Play at the Earl Center

4 students (1 slightly off-camera) sit at table each carving a mini pumpkin with knives

Regularly, students come to play at the Earl Center.

That is, education classes taught by professors like Diane Levin and Kyoung Kim about using play in the classroom are set up in the Earl Center so that students have a place to get hands on with their education.

Here is an example of an educational play class from last Fall, 2016.

A table with long sticks of wood, measuring tapes, rulers, markers

Here’s the racing station nice and neat

Student pulling one end of a measuring tape and another student stands to watch

How far can these race cars go? Who can build the best ramp?

A plastic bin of water, 3 mini pumpkins, a blue scale, and a can of marbles

Pumpkin floating station (I didn’t even know pumpkins floated until I set this up! I have to confess to dunking a few ^_^)

 

4 students (1 slightly off-camera) sit at table each carving a mini pumpkin with knives

Students carve pumpkins in an experiment on floating

several students sit together arranging a playset of felt, construction paper, and long, lego people, rectangular wooden blocks to resemble a bustling restaurant.

Setting up a restaurant

 

A playset of felt, construction paper, rectangular wooden blocks, and lego people arranged to resemble a bustling restaurant.

I want to eat at this restaurant! Gourmet dining!

 

A station of the classics: pick up sticks, string for Cat’s Cradle, Tiddly Winks and more!

A station of the classics: pick up sticks, string for Cat’s Cradle, Tiddly Winks and more!

3 students sitting together. 2 students observe one student playing with pickup sticks

Let the games begin!

Now these students are ready to teach their own class, passing on playful experiments in physics, math, kinetic ability, creativity – and most importantly, fun!

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Learning by Messing Around: Play in the Service of Learning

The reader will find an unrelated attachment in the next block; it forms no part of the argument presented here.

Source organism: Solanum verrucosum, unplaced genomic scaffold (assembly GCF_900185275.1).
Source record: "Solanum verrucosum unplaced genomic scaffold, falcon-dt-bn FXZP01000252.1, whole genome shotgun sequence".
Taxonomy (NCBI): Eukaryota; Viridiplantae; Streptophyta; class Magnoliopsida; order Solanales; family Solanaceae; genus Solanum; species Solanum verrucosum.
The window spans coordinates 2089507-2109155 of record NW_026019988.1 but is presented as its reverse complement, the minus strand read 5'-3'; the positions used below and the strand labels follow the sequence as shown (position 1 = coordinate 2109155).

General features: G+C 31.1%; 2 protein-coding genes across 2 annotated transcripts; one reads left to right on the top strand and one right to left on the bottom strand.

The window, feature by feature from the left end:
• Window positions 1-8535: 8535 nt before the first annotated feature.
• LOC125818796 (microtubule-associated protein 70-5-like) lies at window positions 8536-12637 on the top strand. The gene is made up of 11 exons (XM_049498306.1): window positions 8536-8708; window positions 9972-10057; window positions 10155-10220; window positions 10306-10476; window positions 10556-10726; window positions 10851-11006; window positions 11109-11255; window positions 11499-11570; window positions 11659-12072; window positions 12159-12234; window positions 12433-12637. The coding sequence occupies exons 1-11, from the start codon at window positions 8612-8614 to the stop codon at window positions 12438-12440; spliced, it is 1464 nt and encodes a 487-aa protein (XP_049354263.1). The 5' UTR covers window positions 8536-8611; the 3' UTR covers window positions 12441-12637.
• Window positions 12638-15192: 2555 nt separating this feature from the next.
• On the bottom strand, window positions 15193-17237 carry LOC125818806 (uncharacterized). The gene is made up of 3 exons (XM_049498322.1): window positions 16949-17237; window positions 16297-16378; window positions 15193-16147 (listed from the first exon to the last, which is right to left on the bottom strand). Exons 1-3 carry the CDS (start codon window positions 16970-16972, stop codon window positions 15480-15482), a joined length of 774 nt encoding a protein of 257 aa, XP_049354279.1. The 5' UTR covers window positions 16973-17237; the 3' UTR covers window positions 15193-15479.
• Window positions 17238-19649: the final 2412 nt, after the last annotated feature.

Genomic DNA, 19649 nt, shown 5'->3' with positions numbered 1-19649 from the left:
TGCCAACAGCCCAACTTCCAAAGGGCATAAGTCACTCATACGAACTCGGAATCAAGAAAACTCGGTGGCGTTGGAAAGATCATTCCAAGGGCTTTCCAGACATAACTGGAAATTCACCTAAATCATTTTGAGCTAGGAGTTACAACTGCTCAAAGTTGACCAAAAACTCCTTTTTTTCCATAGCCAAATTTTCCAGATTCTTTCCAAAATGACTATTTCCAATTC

Discover the different sounds you can produce with the rocks

Discover the different sounds you can produce with the rocks

Play is one of those institutions that almost all educators recognize as a critical part of children’s learning. Ironically it is often the first thing to get cut in pursuit of “high stakes testing” and rigor. There have been articles suggesting that kindergarten and even pre-school are the new “first grade”. These create situations where young children are expected to sit still and memorize letters, numbers and words at the expense of exercise, creative exploration that are the developmentally appropriate things for children to be attending to. It is impossible to envision how these two different philosophies will eventually resolve.

At the same time the activity of play is coming into its own for a completely different audience. Adults and teens are becoming the subjects of a push to develop citizens who can manifest creativity and problem-solving skills. Experiential opportunities such as “makerspaces” and “hackerspaces” are being developed both as part of traditional institutions such as libraries and schools and in independent entrepreneurial opportunities with play as a motivator.

Play and learning cannot be divorced from one another. The characteristics of play—curiosity, experimentation, not fearing failure, repetition, self-direction, valuing the means over the ends, and imaginativeness—are touted as 21st century skills as well as being characteristics of many Nobel winning scientists.

[youtube]http://www.youtube.com/watch?v=X10ttXSinuU[/youtube]

finding a shared interest poster at the Hawkins ExhibitFrom September through January the Earl Center hosted the Hawkins Exhibit. This is a national traveling exhibit that is about learning science by “messing around,” the use of existing materials and the joint exploration of child and teacher without a preset curriculum. The richness of the exhibit and the timeliness of the subject matter poised a rich counterpoint to the continual exploration of “making” and creating in the Earl Center. It also stressed the value of play in learning—whether learning by building with rocks or learning by experimenting with our 3D printer. In both cases the play activities build the creative stamina of the user by allowing unstructured access to materials and encouragement to explore in a free form way. We can only hope that by encouraging adult play in the world that the trend towards making children grow up too soon will reverse itself and we will all have the opportunities to play well together.

 

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